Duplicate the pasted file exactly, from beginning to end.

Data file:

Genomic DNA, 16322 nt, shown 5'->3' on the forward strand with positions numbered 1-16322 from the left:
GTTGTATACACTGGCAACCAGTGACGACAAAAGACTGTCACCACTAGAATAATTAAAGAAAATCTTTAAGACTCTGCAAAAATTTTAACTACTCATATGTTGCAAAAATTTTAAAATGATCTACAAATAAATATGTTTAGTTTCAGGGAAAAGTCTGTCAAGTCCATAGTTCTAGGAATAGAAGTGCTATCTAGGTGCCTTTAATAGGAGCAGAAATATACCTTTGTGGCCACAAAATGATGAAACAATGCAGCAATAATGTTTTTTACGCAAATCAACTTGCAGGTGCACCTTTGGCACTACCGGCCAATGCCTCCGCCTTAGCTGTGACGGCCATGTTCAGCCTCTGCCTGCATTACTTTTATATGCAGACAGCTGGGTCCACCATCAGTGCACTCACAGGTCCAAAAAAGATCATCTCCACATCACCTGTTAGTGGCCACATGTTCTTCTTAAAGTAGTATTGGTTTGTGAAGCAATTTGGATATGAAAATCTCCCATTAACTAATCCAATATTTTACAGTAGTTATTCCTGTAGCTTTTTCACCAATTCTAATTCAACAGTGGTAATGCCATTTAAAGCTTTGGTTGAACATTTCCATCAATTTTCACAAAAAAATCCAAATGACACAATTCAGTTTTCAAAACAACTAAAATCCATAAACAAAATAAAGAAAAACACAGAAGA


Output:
Genomic DNA, 16322 nt, shown 5'->3' on the forward strand with positions numbered 1-16322 from the left:
GTTGTATACACTGGCAACCAGTGACGACAAAAGACTGTCACCACTAGAATAATTAAAGAAAATCTTTAAGACTCTGCAAAAATTTTAACTACTCATATGTTGCAAAAATTTTAAAATGATCTACAAATAAATATGTTTAGTTTCAGGGAAAAGTCTGTCAAGTCCATAGTTCTAGGAATAGAAGTGCTATCTAGGTGCCTTTAATAGGAGCAGAAATATACCTTTGTGGCCACAAAATGATGAAACAATGCAGCAATAATGTTTTTTACGCAAATCAACTTGCAGGTGCACCTTTGGCACTACCGGCCAATGCCTCCGCCTTAGCTGTGACGGCCATGTTCAGCCTCTGCCTGCATTACTTTTATATGCAGACAGCTGGGTCCACCATCAGTGCACTCACAGGTCCAAAAAAGATCATCTCCACATCACCTGTTAGTGGCCACATGTTCTTCTTAAAGTAGTATTGGTTTGTGAAGCAATTTGGATATGAAAATCTCCCATTAACTAATCCAATATTTTACAGTAGTTATTCCTGTAGCTTTTTCACCAATTCTAATTCAACAGTGGTAATGCCATTTAAAGCTTTGGTTGAACATTTCCATCAATTTTCACAAAAAAATCCAAATGACACAATTCAGTTTTCAAAACAACTAAAATCCATAAACAAAATAAAGAAAAACACAGAAGA